• How to Build a Safe L Pose by Sigrid Matthews

    yoga poses

    Alignment, alignment, alignment!

    Sometimes, don’t you just wish your teacher would shut up and let you go with the flow, literally? There is nothing like moving on the breath, flowing gracefully from one pose to the next, not staying too long anywhere - almost like dancing to great rock and roll in your bedroom.

    Yes, I’ve been there too and taught many a fun, sweaty, flow yoga class where everyone was grooving to tunes and meditating on their higher self. There is nothing wrong with this, but over the years of repetition and moving your body around unconsciously, you are at a higher risk for injuries, particularly in the shoulders.

    One of the most common complaints and recurring site of injuries in yoga these days is the tearing of the rotator cuff. It’s giving yoga a bad reputation and some are going so far as to say that yoga can wreck your body! Luckily, many of us know how many stories of healing the body are attributed to yoga. However you may want to consider fine tuning your practice to lessen the risk of injury in yoga poses like chaturanga dandasana, plank, vashistasana, handstand, and even, upward facing dog.

    L pose is a fantastic way to get the strengthening benefits of the above poses with a lot less risk.

    One of the main reasons people get hurt flowing from chaturanga to cobra or up dog is that they allow the head of the upper arm bone (humerus) to protract or “drop” forward in the shoulder socket. This protraction can also be accompanied with scapular protraction, but many students simply “pull” their shoulder blades back (retraction) without addressing the real issue of the forward upper arm bone. In fact, the shoulder blades can be somewhat neutral in plank. When you cleanly bend your arms, stopping just before the chest is lower than the elbows and keeping the front of the chest open, the shoulder blades will move towards one another as much as needed (you don’t need to do more). Keep the front of the shoulders open as you transition into upward facing dog.

    Okay, so problem solved. Well, as people do cycle after cycle of vinyasa they tend to get tired and sloppy and that’s when you see the pose beginning to break down. Rather than doing 100s of chaturangas to develop strength and tone, challenge yourself by working L pose for up to a minute at a time.


    To start working your L pose, tune into Sigrid's Focused Flow yoga video. Build confidence and self-esteem and receive all of the benefits of a full handstand as you practice this safe inversion utilizing the wall. This online yoga class is taught progressively for safety with all of the prep poses creating spinal alignment, posture, and deep core integrity. (15 mins.)

    yoga online

  • Yoga for Handstand Prep

    Still on the arduous quest for realizing Handstand?

    I empathize.

    I’ve been hanging out with Handstand for awhile now (pretty much daily), and it still hasn’t allowed me to fully decode its ways. Hmmmph.

    But rather than give up on my oftentimes frustrating hang out sessions with this asana frenemy, I’ll keep on hacking away at it until it decides to give. One day, my friends. One day.

    I will say, that along the way, these hang out sessions have inspired some mini Aha! moments.


    Oh man, the bandhas really do need to be engaged! Like whoa.


    Oh crap, I really do need to square off my hips to avoid flapping around like a wet noodle.

    And so on.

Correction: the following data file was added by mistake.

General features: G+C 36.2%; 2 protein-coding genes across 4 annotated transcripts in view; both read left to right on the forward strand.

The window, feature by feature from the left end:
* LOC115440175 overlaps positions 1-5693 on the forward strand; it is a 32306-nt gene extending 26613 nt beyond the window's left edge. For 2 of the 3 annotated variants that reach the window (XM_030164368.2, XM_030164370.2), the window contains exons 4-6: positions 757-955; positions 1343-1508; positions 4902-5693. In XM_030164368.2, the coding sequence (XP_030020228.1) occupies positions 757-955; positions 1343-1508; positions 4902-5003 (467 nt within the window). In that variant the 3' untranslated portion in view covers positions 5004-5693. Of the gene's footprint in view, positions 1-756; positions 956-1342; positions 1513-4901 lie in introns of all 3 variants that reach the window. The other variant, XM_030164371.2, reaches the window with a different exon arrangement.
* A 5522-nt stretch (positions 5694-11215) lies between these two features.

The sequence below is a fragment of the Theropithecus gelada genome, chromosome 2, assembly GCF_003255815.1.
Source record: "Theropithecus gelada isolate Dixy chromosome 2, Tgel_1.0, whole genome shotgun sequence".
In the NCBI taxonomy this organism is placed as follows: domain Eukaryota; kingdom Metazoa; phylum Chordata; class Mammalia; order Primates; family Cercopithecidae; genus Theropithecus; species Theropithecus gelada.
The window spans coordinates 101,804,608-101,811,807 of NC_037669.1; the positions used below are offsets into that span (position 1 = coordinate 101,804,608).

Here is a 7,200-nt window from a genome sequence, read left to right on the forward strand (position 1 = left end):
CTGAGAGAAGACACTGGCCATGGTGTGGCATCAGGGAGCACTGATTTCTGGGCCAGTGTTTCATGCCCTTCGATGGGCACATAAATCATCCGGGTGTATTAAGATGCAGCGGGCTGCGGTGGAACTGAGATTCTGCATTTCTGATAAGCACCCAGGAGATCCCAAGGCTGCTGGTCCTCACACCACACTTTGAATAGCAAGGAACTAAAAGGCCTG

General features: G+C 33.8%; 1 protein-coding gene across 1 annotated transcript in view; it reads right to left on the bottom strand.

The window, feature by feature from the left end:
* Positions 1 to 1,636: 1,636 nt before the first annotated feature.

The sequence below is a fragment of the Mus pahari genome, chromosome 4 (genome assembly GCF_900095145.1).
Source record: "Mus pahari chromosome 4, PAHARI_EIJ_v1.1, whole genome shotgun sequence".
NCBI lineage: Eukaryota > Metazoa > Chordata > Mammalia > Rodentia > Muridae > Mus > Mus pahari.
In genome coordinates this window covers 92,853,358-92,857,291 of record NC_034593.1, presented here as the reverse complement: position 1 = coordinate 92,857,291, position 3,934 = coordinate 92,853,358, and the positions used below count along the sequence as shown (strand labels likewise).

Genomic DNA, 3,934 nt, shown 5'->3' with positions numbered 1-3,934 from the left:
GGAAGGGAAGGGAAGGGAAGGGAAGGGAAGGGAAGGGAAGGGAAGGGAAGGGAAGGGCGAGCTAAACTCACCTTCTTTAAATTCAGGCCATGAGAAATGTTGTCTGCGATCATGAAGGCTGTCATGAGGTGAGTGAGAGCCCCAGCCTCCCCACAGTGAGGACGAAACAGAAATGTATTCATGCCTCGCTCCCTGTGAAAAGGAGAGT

There was one pose, in particular, that really Aha’d! me and revealed the level of bandha engagement required to tackle Handstand. That pose is a close relative of Handstand. Its named? L Stand or L Pose.

    Lucky for you, we now have a 15 minute online yoga video dedicated entirely to the L. As the name of the pose suggests, it merely requires the bodily representation of the letter, L. Easy.

    All you need to rock an L is your lovely self, a sturdy wall, and a good, go-getter attitude!

    Note: The L Pose is not to be confused or mistaken for as prep for Miley Cyrus twerking shenanigans. Handstand prep only, people. Kidding. But no, really.

    say no to twerking So not this...

    L Pose But this.

    Yoga Video Deets: This online yoga class, led by Sigrid Matthews of Black Dog Yoga, is a practice that encourages confidence and self-esteem. The cool thing about L Pose is that it is 100% hazard-free and gives you all of the benefits of a full handstand. This online yoga practice is taught progressively for safety and introduces a series of prep poses to promote spinal alignment, better posture, and deep core integrity. Enjoy!

    how to handstand

  • 4 Yoga Videos to Prep for Handstand

    Handstand on the Beach

    I pretty much have an obsession with all things Handstand at this point. Now, I don’t like to pick favorites, but it's real high up there on my list of choice asana. I practice Handstand so much that I forget that it’s not always appropriate to practice it in certain locations or situations (or is it?). I practice it so much that I walk around this city (Philadelphia) in search of the perfect spot to snap a Handstand photo. I can’t stop. I can’t stop practicing it. I can’t stop talking about it. I can’t stop taking video of myself practicing it and critiquing the video. I can’t stop until I land it in the middle of the room for 10 breaths (or more!) with a witness (and hopefully that witness is my teacher!).

    I didn’t always love Handstand so much. In fact, I had a complete aversion to all inversions in the beginning of my practice. At that point, imprisoned in fear, Handstand seemed like a long shot. The fear was difficult to get over. Many small breakthroughs had to occur for me to even attempt Handstand against the wall! Yes, it’s true. But it’s okay. It’s all about the journey and I have learned a lot about myself (emotionally and physically) along my Handstand-ing journey.